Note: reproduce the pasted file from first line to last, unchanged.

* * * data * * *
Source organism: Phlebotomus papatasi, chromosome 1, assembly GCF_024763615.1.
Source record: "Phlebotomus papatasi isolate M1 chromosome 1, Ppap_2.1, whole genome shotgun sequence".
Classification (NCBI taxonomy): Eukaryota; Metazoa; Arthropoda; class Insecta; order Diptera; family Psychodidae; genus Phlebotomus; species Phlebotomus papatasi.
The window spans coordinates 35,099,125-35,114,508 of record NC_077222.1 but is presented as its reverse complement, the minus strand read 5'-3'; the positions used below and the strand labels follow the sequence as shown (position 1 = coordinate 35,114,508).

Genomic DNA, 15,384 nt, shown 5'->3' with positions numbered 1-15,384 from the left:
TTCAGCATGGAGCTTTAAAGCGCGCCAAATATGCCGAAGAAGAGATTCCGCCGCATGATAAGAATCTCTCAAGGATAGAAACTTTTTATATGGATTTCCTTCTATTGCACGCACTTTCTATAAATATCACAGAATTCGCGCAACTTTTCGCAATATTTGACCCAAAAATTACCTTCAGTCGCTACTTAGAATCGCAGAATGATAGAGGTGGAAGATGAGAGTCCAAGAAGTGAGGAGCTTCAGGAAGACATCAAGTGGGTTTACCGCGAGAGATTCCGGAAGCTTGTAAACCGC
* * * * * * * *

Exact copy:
Source organism: Phlebotomus papatasi, chromosome 1, assembly GCF_024763615.1.
Source record: "Phlebotomus papatasi isolate M1 chromosome 1, Ppap_2.1, whole genome shotgun sequence".
Classification (NCBI taxonomy): Eukaryota; Metazoa; Arthropoda; class Insecta; order Diptera; family Psychodidae; genus Phlebotomus; species Phlebotomus papatasi.
The window spans coordinates 35,099,125-35,114,508 of record NC_077222.1 but is presented as its reverse complement, the minus strand read 5'-3'; the positions used below and the strand labels follow the sequence as shown (position 1 = coordinate 35,114,508).

Genomic DNA, 15,384 nt, shown 5'->3' with positions numbered 1-15,384 from the left:
TTCAGCATGGAGCTTTAAAGCGCGCCAAATATGCCGAAGAAGAGATTCCGCCGCATGATAAGAATCTCTCAAGGATAGAAACTTTTTATATGGATTTCCTTCTATTGCACGCACTTTCTATAAATATCACAGAATTCGCGCAACTTTTCGCAATATTTGACCCAAAAATTACCTTCAGTCGCTACTTAGAATCGCAGAATGATAGAGGTGGAAGATGAGAGTCCAAGAAGTGAGGAGCTTCAGGAAGACATCAAGTGGGTTTACCGCGAGAGATTCCGGAAGCTTGTAAACCGC